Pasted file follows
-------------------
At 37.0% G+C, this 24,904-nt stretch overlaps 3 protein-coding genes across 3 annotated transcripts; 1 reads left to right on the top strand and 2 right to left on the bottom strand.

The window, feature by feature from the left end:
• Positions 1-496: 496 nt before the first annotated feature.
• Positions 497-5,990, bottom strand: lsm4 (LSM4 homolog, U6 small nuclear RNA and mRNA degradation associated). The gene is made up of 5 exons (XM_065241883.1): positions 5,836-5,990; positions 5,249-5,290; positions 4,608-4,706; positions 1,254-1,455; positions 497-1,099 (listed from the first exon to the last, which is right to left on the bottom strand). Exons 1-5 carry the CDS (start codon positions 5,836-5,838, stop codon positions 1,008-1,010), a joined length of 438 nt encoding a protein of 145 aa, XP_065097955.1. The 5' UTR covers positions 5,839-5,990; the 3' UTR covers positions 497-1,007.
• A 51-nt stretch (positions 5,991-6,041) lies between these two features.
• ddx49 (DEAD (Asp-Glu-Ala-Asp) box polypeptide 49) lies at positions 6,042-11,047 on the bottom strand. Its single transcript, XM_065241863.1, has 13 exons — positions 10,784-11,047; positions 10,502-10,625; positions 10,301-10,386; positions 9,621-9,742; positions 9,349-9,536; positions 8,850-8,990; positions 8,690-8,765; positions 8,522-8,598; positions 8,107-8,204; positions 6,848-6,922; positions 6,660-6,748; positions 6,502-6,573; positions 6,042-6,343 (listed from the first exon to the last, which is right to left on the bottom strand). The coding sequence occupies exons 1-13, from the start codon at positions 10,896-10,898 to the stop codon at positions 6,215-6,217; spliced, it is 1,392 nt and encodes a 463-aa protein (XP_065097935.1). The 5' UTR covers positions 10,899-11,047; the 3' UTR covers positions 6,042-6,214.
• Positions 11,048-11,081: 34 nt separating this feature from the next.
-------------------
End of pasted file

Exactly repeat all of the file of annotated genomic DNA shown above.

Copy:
At 37.0% G+C, this 24,904-nt stretch overlaps 3 protein-coding genes across 3 annotated transcripts; 1 reads left to right on the top strand and 2 right to left on the bottom strand.

The window, feature by feature from the left end:
• Positions 1-496: 496 nt before the first annotated feature.
• Positions 497-5,990, bottom strand: lsm4 (LSM4 homolog, U6 small nuclear RNA and mRNA degradation associated). The gene is made up of 5 exons (XM_065241883.1): positions 5,836-5,990; positions 5,249-5,290; positions 4,608-4,706; positions 1,254-1,455; positions 497-1,099 (listed from the first exon to the last, which is right to left on the bottom strand). Exons 1-5 carry the CDS (start codon positions 5,836-5,838, stop codon positions 1,008-1,010), a joined length of 438 nt encoding a protein of 145 aa, XP_065097955.1. The 5' UTR covers positions 5,839-5,990; the 3' UTR covers positions 497-1,007.
• A 51-nt stretch (positions 5,991-6,041) lies between these two features.
• ddx49 (DEAD (Asp-Glu-Ala-Asp) box polypeptide 49) lies at positions 6,042-11,047 on the bottom strand. Its single transcript, XM_065241863.1, has 13 exons — positions 10,784-11,047; positions 10,502-10,625; positions 10,301-10,386; positions 9,621-9,742; positions 9,349-9,536; positions 8,850-8,990; positions 8,690-8,765; positions 8,522-8,598; positions 8,107-8,204; positions 6,848-6,922; positions 6,660-6,748; positions 6,502-6,573; positions 6,042-6,343 (listed from the first exon to the last, which is right to left on the bottom strand). The coding sequence occupies exons 1-13, from the start codon at positions 10,896-10,898 to the stop codon at positions 6,215-6,217; spliced, it is 1,392 nt and encodes a 463-aa protein (XP_065097935.1). The 5' UTR covers positions 10,899-11,047; the 3' UTR covers positions 6,042-6,214.
• Positions 11,048-11,081: 34 nt separating this feature from the next.